01 September 2008
Edwards' lasting vision
"How will you fill Clive Calver's shoes?" someone asked Rev Joel Edwards as he announced his new role as general director of the Alliance in 1997. "Actually," Edwards replied, "Clive has taken his shoes with him."
As the Alliance's first black Pentecostal general director, Joel navigated a new route into re-branding the Alliance and re-positioning evangelical witness in the 21st century. And he has certainly left his own legacy, facilitating an evangelicalism that has journeyed more deeply into the public square, creating partnerships and engaging in the times without losing its soul.
According to board member Robert Amess, that legacy is both "unique and unrepeatable". And he remembers the early days. "When we interviewed Joel for this position," he says, "we had conviction that he had the gifting to establish an ambassadorial role, which he has undoubtedly done. Joel has grown into the statesman he is today and will leave a distinguished mark on us all."
One such mark will be Joel's ability to uphold unity in diversity. Seeking to close the distance between the right and left of evangelical constituencies, he believed that unity would be the key to spiritual and social transformation.
Through leading initiatives on evangelical mission, social engagement and societal values such as respect and tolerance, Joel has presented Christ credibly in the media and in Parliament by blending grace and truth.
As a regular broadcaster on Radio 4, a member of the Black Christian Leaders Forum, chair of the Churches Media Council and co-founder of Micah Challenge International, he campaigned for government action against poverty, rallied the Church to respond to rising violence in the UK and brought attention to evangelicals in secular spheres.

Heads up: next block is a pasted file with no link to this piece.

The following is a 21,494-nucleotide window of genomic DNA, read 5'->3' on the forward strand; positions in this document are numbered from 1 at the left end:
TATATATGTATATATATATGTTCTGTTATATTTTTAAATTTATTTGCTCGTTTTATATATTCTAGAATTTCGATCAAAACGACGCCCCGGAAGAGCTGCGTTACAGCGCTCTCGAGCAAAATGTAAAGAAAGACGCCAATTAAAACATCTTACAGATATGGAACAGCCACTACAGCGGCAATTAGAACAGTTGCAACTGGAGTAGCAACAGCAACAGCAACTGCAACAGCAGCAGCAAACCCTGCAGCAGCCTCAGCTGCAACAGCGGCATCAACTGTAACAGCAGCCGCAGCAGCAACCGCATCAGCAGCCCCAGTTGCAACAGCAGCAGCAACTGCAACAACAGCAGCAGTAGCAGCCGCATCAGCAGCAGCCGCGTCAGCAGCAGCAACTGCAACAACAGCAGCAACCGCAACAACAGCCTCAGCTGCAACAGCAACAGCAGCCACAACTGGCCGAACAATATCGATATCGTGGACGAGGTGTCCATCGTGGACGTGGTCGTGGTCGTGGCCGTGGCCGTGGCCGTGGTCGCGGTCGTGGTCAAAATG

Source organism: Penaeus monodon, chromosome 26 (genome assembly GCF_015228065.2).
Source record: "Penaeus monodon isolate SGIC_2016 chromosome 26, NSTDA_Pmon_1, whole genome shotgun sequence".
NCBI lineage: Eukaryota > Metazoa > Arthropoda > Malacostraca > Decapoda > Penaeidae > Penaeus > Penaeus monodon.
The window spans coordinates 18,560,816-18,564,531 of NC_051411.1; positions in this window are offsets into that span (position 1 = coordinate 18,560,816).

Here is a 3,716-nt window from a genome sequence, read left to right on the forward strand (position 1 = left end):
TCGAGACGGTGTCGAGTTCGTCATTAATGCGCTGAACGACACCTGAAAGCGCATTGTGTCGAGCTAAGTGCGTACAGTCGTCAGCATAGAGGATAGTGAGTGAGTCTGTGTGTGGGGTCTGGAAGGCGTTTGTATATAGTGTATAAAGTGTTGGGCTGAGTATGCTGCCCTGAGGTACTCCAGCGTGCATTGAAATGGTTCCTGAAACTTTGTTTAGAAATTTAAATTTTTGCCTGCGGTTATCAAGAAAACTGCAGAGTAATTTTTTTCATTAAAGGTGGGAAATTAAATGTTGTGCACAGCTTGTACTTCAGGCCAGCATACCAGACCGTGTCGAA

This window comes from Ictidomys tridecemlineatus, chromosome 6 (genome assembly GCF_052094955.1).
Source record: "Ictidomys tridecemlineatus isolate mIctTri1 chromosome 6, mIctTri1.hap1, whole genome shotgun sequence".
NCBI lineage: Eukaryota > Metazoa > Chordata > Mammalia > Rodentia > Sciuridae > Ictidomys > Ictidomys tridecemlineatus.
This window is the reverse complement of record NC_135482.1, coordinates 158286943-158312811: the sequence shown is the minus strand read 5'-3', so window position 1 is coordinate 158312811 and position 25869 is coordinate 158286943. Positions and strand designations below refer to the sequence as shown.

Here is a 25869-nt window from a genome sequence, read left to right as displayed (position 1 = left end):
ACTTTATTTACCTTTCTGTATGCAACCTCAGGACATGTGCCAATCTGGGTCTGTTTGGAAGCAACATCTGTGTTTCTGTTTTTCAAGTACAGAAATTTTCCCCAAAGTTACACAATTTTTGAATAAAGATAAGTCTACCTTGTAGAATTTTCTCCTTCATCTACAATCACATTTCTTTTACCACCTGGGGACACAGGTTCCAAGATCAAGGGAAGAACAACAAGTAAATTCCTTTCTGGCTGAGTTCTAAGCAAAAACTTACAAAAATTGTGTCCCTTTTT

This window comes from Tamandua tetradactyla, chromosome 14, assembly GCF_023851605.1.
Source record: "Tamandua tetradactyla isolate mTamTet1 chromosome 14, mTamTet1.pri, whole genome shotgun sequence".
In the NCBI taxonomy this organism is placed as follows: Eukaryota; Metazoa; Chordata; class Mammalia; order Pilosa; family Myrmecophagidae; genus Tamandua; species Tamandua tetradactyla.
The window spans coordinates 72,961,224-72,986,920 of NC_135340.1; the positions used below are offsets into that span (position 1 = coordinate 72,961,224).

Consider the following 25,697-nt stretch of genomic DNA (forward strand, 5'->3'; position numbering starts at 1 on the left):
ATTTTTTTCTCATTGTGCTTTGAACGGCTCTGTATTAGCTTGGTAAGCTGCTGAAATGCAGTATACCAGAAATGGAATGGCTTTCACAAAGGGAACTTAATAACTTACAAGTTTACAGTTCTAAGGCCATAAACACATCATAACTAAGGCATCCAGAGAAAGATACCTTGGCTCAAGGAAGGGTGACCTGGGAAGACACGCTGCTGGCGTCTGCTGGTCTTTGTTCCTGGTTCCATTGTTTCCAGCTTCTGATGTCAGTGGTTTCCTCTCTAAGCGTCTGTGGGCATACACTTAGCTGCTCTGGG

An early passion
Joel's concern for marginalised peoplestarted from an early age. As an immigrant from Jamaica at the age of 8, he experienced poverty and discrimination first-hand. And in his 20s, as a student at London Bible College, he observed that unity only makes sense in the context of diversity. "There is value in evangelical distinctive," he says. "I learned at LBC that a heart transformed by the cross of Christ is no excuse for detachment from the world for which He died. "Furthermore, after spending 14 years as a probation officer with the Inner London Probation Service and 10 years as minister of a New Testament Church of God in East London, Joel's work confirmed on a daily basis the claim of scripture that we are all made in God's image and we are all fallen at birth regardless of age, gender, race or class.
"It's very easy for the Church to co-exist with society as opposed to being embroiled in its pain," he says. "Experiencing this suffering changes the way we pray and the way we preach and alters our view of the world from a stained glass window."
When Joel came to the African and Caribbean Evangelical Alliance as general secretary in 1988, he demonstrated the transforming power of Christ in communities and built bridges between ACEA and churches in the UK. Four years later he went on to become UK director of the Evangelical Alliance.
In his 11 years as general director, Joel was awarded an honorary doctorate from St Andrew's University, received the title of honorary canon at St Paul's Cathedral and was appointed a commissioner for the Equalities and Human Rights Commission.
After his resignation, Joel will continue to work towards positioning faith in the public square as a member of the International Religious Advisory Council to Tony Blair's Faith Foundation. This role will complement his new position as international director of Micah Challenge in tackling issues of global poverty, specifically the Millennium Development Goals.
As the time comes for Joel to depart, he not only leaves the Alliance with a legacy of upholding unity in diversity but imparts a renewed vision for the future: An Agenda for Change.
"People should recognise us as good news citizens who are integral to our communities and the public square," he says. "Our future as evangelicals is to be at the heart of long-term spiritual and social transformation for our society."